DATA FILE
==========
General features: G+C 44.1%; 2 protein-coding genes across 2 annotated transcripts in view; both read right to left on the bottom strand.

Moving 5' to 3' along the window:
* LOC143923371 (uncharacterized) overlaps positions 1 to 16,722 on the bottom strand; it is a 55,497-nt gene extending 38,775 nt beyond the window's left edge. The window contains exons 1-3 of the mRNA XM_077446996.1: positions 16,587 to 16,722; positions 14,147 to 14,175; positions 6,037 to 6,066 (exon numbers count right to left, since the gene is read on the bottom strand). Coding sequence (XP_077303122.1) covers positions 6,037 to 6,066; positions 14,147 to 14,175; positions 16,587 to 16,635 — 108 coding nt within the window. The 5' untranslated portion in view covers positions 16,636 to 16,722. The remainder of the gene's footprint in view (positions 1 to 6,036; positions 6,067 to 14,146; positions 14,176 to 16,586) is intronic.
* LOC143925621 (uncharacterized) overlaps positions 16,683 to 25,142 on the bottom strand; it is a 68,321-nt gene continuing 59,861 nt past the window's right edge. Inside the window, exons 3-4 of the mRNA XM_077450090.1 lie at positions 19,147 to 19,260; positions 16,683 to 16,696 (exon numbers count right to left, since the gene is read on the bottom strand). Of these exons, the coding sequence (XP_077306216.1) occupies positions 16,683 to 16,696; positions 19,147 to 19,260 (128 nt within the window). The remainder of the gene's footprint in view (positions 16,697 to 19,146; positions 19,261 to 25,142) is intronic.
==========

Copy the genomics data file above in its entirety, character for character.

General features: G+C 44.1%; 2 protein-coding genes across 2 annotated transcripts in view; both read right to left on the bottom strand.

Moving 5' to 3' along the window:
* LOC143923371 (uncharacterized) overlaps positions 1 to 16,722 on the bottom strand; it is a 55,497-nt gene extending 38,775 nt beyond the window's left edge. The window contains exons 1-3 of the mRNA XM_077446996.1: positions 16,587 to 16,722; positions 14,147 to 14,175; positions 6,037 to 6,066 (exon numbers count right to left, since the gene is read on the bottom strand). Coding sequence (XP_077303122.1) covers positions 6,037 to 6,066; positions 14,147 to 14,175; positions 16,587 to 16,635 — 108 coding nt within the window. The 5' untranslated portion in view covers positions 16,636 to 16,722. The remainder of the gene's footprint in view (positions 1 to 6,036; positions 6,067 to 14,146; positions 14,176 to 16,586) is intronic.
* LOC143925621 (uncharacterized) overlaps positions 16,683 to 25,142 on the bottom strand; it is a 68,321-nt gene continuing 59,861 nt past the window's right edge. Inside the window, exons 3-4 of the mRNA XM_077450090.1 lie at positions 19,147 to 19,260; positions 16,683 to 16,696 (exon numbers count right to left, since the gene is read on the bottom strand). Of these exons, the coding sequence (XP_077306216.1) occupies positions 16,683 to 16,696; positions 19,147 to 19,260 (128 nt within the window). The remainder of the gene's footprint in view (positions 16,697 to 19,146; positions 19,261 to 25,142) is intronic.